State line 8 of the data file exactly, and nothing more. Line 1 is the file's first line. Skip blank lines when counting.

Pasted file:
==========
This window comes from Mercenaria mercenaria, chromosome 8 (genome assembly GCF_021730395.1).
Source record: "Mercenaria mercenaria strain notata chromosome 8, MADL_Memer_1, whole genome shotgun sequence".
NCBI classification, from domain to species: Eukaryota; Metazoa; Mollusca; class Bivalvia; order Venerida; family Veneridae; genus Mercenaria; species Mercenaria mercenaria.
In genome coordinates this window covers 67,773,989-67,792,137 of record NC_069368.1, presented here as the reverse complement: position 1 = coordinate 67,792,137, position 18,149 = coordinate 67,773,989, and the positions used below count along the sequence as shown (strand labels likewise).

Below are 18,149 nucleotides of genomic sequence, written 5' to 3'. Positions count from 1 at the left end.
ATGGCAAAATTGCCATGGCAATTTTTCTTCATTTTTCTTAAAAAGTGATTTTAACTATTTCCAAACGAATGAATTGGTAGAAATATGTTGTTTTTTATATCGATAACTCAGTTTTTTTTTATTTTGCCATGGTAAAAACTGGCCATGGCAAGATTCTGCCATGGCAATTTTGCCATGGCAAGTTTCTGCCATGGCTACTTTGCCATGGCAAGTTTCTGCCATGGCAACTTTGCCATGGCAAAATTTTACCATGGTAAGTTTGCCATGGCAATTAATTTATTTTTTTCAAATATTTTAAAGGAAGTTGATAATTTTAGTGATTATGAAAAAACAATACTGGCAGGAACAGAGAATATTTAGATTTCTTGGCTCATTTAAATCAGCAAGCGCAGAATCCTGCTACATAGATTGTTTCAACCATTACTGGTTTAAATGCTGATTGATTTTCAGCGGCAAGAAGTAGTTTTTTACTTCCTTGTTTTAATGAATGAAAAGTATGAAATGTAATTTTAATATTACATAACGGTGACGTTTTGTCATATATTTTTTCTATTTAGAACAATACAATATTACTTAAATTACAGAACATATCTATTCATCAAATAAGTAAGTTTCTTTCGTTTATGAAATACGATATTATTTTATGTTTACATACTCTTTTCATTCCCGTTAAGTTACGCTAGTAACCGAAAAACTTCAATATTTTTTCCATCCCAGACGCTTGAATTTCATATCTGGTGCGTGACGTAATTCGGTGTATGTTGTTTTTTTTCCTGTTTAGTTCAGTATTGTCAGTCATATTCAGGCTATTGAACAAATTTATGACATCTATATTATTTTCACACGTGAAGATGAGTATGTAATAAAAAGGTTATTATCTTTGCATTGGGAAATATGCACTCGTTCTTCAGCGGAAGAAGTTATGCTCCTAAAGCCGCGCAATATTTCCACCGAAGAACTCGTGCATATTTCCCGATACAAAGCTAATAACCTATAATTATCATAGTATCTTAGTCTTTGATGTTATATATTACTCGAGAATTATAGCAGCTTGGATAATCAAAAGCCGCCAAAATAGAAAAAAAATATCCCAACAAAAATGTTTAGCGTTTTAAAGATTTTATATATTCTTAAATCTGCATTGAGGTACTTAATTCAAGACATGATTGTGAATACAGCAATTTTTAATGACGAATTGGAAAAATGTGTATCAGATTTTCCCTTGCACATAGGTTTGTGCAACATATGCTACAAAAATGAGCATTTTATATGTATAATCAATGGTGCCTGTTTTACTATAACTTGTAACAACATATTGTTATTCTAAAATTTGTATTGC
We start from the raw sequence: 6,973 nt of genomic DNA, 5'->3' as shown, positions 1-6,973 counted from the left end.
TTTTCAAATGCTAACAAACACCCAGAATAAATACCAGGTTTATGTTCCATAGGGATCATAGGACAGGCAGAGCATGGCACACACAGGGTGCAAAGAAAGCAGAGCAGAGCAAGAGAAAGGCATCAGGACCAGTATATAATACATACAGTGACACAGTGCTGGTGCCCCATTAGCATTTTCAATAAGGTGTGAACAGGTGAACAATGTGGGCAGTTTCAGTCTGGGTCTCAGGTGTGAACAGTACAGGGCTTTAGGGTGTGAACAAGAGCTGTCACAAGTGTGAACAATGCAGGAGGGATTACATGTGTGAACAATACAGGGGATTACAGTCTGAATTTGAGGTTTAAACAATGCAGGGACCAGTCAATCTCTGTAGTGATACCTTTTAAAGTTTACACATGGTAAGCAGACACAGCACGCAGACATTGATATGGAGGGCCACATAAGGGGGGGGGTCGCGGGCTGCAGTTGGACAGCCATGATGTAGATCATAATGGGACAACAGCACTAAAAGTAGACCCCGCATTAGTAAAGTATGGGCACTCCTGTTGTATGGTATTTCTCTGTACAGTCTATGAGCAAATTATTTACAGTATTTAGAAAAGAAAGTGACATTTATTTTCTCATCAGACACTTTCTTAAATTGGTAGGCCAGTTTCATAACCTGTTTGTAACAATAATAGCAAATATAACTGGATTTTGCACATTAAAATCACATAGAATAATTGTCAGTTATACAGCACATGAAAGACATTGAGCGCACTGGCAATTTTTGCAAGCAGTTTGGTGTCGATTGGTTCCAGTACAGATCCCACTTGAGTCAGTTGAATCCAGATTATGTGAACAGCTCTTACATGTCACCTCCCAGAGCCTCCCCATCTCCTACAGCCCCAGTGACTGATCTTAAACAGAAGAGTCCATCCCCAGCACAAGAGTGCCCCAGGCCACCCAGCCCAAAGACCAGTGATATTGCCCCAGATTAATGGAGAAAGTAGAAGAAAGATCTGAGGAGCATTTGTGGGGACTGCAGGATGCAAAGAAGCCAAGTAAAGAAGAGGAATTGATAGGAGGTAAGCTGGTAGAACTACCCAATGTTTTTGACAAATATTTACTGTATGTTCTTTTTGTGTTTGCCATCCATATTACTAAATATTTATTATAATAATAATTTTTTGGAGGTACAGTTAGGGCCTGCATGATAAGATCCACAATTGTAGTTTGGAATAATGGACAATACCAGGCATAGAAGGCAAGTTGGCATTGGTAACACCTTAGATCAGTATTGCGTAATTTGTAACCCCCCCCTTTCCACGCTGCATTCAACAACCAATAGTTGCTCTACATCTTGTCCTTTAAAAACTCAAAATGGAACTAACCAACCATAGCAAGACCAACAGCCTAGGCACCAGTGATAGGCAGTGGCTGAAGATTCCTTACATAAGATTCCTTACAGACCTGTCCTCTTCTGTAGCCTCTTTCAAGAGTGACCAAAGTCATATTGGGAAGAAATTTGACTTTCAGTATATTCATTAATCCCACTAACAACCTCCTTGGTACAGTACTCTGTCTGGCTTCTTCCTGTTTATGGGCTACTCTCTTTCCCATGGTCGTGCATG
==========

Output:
TTTTCAAATGCTAACAAACACCCAGAATAAATACCAGGTTTATGTTCCATAGGGATCATAGGACAGGCAGAGCATGGCACACACAGGGTGCAAAGAAAGCAGAGCAGAGCAAGAGAAAGGCATCAGGACCAGTATATAATACATACAGTGACACAGTGCTGGTGCCCCATTAGCATTTTCAATAAGGTGTGAACAGGTGAACAATGTGGGCAGTTTCAGTCTGGGTCTCAGGTGTGAACAGTACAGGGCTTTAGGGTGTGAACAAGAGCTGTCACAAGTGTGAACAATGCAGGAGGGATTACATGTGTGAACAATACAGGGGATTACAGTCTGAATTTGAGGTTTAAACAATGCAGGGACCAGTCAATCTCTGTAGTGATACCTTTTAAAGTTTACACATGGTAAGCAGACACAGCACGCAGACATTGATATGGAGGGCCACATAAGGGGGGGGGTCGCGGGCTGCAGTTGGACAGCCATGATGTAGATCATAATGGGACAACAGCACTAAAAGTAGACCCCGCATTAGTAAAGTATGGGCACTCCTGTTGTATGGTATTTCTCTGTACAGTCTATGAGCAAATTATTTACAGTATTTAGAAAAGAAAGTGACATTTATTTTCTCATCAGACACTTTCTTAAATTGGTAGGCCAGTTTCATAACCTGTTTGTAACAATAATAGCAAATATAACTGGATTTTGCACATTAAAATCACATAGAATAATTGTCAGTTATACAGCACATGAAAGACATTGAGCGCACTGGCAATTTTTGCAAGCAGTTTGGTGTCGATTGGTTCCAGTACAGATCCCACTTGAGTCAGTTGAATCCAGATTATGTGAACAGCTCTTACATGTCACCTCCCAGAGCCTCCCCATCTCCTACAGCCCCAGTGACTGATCTTAAACAGAAGAGTCCATCCCCAGCACAAGAGTGCCCCAGGCCACCCAGCCCAAAGACCAGTGATATTGCCCCAGATTAATGGAGAAAGTAGAAGAAAGATCTGAGGAGCATTTGTGGGGACTGCAGGATGCAAAGAAGCCAAGTAAAGAAGAGGAATTGATAGGAGGTAAGCTGGTAGAACTACCCAATGTTTTTGACAAATATTTACTGTATGTTCTTTTTGTGTTTGCCATCCATATTACTAAATATTTATTATAATAATAATTTTTTGGAGGTACAGTTAGGGCCTGCATGATAAGATCCACAATTGTAGTTTGGAATAATGGACAATACCAGGCATAGAAGGCAAGTTGGCATTGGTAACACCTTAGATCAGTATTGCGTAATTTGTAACCCCCCCCTTTCCACGCTGCATTCAACAACCAATAGTTGCTCTACATCTTGTCCTTTAAAAACTCAAAATGGAACTAACCAACCATAGCAAGACCAACAGCCTAGGCACCAGTGATAGGCAGTGGCTGAAGATTCCTTACATAAGATTCCTTACAGACCTGTCCTCTTCTGTAGCCTCTTTCAAGAGTGACCAAAGTCATATTGGGAAGAAATTTGACTTTCAGTATATTCATTAATCCCACTAACAACCTCCTTGGTACAGTACTCTGTCTGGCTTCTTCCTGTTTATGGGCTACTCTCTTTCCCATGGTCGTGCATG